European Fashion Heritage Association

Journal Exhibitions

Prato: a Woven Itinerary

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crafting our way to discover the area’s traditions and passion

The term ‘craft’ has the power to evoke a far-reaching, diverse universe: a universe made of traditions, family stories, techniques handed down from generation to generation, intimate memories, beautiful objects and symbols of identity. Around the world, each territory has its own history, and specific crafts are an integral part of the history of different areas.

The history of Prato and of the district that developed around the city is woven into its textiles. The Florentine city started producing textiles in the 12th century and, after a period of political and economic decline during the 16th and 17th centuries, the production resumed in the late 18th century. Since then Prato has embarked on its route to modernity, merging centuries-old craft skills with industrial development and growth.

As part of the CRAFTED project,  we collaborated with Museo del tessuto di Prato and, thanks to the help of the Università degli Studi di Firenze, produced four videos to recover the stories related to the district’s traditional crafts and the people preserving them, amplifying their voice and presenting them to a wider audience.

The four episodes are part of the #craftingheritage vlog series and illustrate the rich heritage, creativity, commitment and passion for the craftsmanship of Prato and its people – testimonies to listen to, learn from, and treasure forever.

Honouring Tradition, Imagining the Future of Craft

The first video introduces Ivo Vignali, head of the Rifinizone Vignali, who recalls how contemporary practice is always inspired by the crafting techniques and methodologies developed over time, allowing manufacturers to craft objects of timeless charm. For Prato, velvet is a sort of royal banner. Since the Renaissance, its velvets have been the most admired textiles – a true element of pride for the region. The historical value of velvets for the district is evoked by Daniela degli Innocenti, conservator and curator of the Museo del Tessuto, whose extensive collection of velvets are able to unveil secrets and tales of European aristocracy.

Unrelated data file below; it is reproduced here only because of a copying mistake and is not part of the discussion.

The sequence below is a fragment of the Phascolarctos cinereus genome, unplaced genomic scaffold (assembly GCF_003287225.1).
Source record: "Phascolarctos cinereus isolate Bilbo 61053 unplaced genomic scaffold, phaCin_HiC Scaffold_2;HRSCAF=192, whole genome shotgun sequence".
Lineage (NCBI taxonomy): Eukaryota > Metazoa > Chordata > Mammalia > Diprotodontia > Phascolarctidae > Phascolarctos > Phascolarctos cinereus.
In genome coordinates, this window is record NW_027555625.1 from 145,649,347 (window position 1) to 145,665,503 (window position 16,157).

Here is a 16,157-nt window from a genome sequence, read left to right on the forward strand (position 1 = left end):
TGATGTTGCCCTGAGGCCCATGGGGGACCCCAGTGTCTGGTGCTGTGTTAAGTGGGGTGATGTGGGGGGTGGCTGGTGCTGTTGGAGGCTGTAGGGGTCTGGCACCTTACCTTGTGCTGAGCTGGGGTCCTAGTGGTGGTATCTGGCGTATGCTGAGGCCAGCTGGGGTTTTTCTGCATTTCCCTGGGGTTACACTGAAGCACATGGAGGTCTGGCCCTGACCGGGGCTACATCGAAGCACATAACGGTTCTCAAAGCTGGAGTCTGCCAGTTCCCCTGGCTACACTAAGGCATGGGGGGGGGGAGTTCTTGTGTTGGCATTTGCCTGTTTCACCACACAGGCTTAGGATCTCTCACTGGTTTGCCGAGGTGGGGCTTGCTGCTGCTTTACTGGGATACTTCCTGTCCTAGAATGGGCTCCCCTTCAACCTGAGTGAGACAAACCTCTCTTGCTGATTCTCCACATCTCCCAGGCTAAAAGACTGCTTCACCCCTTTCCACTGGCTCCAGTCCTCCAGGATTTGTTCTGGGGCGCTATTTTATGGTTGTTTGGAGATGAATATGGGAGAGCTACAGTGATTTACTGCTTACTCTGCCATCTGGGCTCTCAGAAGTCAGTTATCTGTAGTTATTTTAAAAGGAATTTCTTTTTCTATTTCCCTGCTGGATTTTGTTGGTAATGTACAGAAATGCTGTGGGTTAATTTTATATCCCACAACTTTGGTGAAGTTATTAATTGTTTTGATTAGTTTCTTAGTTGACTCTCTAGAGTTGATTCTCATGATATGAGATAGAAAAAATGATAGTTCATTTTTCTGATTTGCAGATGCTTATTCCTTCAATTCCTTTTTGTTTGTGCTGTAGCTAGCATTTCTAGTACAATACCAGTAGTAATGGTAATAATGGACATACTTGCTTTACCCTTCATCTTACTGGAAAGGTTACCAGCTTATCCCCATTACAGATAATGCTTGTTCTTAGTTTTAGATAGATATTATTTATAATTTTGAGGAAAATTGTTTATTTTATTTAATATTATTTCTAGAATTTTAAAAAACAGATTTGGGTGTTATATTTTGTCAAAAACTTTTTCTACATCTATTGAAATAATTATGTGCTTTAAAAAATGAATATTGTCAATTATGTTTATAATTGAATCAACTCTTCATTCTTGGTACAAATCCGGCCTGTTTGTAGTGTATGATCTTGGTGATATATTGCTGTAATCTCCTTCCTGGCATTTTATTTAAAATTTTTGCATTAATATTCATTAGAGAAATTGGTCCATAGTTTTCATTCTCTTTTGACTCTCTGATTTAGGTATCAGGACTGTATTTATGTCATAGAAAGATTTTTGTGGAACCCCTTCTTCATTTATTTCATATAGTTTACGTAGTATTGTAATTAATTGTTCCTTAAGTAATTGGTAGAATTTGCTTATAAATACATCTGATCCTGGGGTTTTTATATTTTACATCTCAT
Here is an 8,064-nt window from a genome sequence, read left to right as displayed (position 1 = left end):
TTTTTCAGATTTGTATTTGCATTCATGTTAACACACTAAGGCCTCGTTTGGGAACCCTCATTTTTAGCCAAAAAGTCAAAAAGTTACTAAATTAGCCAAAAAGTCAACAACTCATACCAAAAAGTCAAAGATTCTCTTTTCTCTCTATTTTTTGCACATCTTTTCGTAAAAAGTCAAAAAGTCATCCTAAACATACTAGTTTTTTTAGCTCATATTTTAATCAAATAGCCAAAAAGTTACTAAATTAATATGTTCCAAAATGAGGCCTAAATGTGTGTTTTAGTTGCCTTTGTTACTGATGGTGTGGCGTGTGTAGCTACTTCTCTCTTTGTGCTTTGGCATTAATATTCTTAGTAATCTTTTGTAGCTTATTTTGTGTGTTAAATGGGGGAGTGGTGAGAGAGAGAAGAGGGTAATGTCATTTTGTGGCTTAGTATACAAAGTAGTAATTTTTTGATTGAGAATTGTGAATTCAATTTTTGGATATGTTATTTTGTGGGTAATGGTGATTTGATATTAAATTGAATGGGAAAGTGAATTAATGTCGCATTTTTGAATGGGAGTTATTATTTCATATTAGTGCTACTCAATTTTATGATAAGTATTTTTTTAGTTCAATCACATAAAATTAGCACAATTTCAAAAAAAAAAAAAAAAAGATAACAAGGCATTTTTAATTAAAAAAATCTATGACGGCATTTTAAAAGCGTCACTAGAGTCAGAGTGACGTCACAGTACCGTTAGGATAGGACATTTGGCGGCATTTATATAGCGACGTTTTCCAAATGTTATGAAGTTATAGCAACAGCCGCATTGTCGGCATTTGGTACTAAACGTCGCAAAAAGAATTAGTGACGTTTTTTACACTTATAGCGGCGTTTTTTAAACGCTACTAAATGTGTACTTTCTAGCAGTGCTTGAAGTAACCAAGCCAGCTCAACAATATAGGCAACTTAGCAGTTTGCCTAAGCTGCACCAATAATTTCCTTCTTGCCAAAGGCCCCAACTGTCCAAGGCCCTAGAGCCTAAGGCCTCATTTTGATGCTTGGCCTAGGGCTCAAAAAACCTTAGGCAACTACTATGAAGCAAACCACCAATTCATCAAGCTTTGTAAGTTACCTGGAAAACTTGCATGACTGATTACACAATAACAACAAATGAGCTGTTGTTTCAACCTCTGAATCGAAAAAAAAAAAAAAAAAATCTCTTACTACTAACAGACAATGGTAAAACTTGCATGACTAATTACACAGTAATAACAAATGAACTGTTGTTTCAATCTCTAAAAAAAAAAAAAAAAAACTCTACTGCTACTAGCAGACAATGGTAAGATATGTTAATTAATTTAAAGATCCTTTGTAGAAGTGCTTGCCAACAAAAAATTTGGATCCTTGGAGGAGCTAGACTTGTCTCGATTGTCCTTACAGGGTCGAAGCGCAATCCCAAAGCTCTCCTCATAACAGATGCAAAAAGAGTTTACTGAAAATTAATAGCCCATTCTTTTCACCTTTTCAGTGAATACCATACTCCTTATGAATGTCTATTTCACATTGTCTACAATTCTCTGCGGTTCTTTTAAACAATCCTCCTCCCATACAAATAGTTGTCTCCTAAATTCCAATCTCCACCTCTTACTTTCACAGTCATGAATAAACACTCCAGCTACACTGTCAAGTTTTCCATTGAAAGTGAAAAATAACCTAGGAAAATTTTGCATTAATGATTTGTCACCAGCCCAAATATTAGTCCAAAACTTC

Embroidering Memories

The second stop was at Franca Verteramo’s atelier. Trained as an amateur embroiderer by her mother and aunts since she was very young, Franca grew to become a professional embroiderer praised by fashion designers as Roberto Cavalli and Peter Dundas and artists as Mary J. Blidge and Shakira, for whom she embroidered the iconic outfits she wore for the Super Bowl.

Creative Threads

In the third episode Luigi Ricceri, from Lanificio Luigi Ricceri, talks about tradition and innovation in his textile factory, where study and knowledge combine with the poetics and possibilities offered by nature. How can machines help create a future for craft? Mr Ricceri answers by showing how to produce objects able to bridge past and present, demonstrating how craft can evolve: thanks to the hands and minds of those who know it and care for its future. Preserving artefacts that show how modernity has always been crafted through textiles made with machines is also one of the missions of the Museo del Tessuto di Prato, as explained by Laura Fiesoli, responsible for the contemporary collection of the museum.

Weaving the Future of Prato

In the last episode, Emanuele Lucchesi, of the Marco Lucchesi Srl “Vivere In Tessuto” factory, reflects on creativity and making. Making is thinking, and craft results from the collaboration of hands and minds. Both Lucchesi and Margherita Tufarelli, researcher in the Department of Architecture of the Università degli studi di Firenze, state clearly how the savoir-faire of the textile district can only survive if younger generations understand its value and vital role in the local community and society at large.

The videos were produced by EFHA as part of the Crafted project, a Generic Service project aimed at enriching and promoting traditional and contemporary crafts. Read more about this project on Europeana Pro, and find all editorial from Crafted on the Making Culture feature page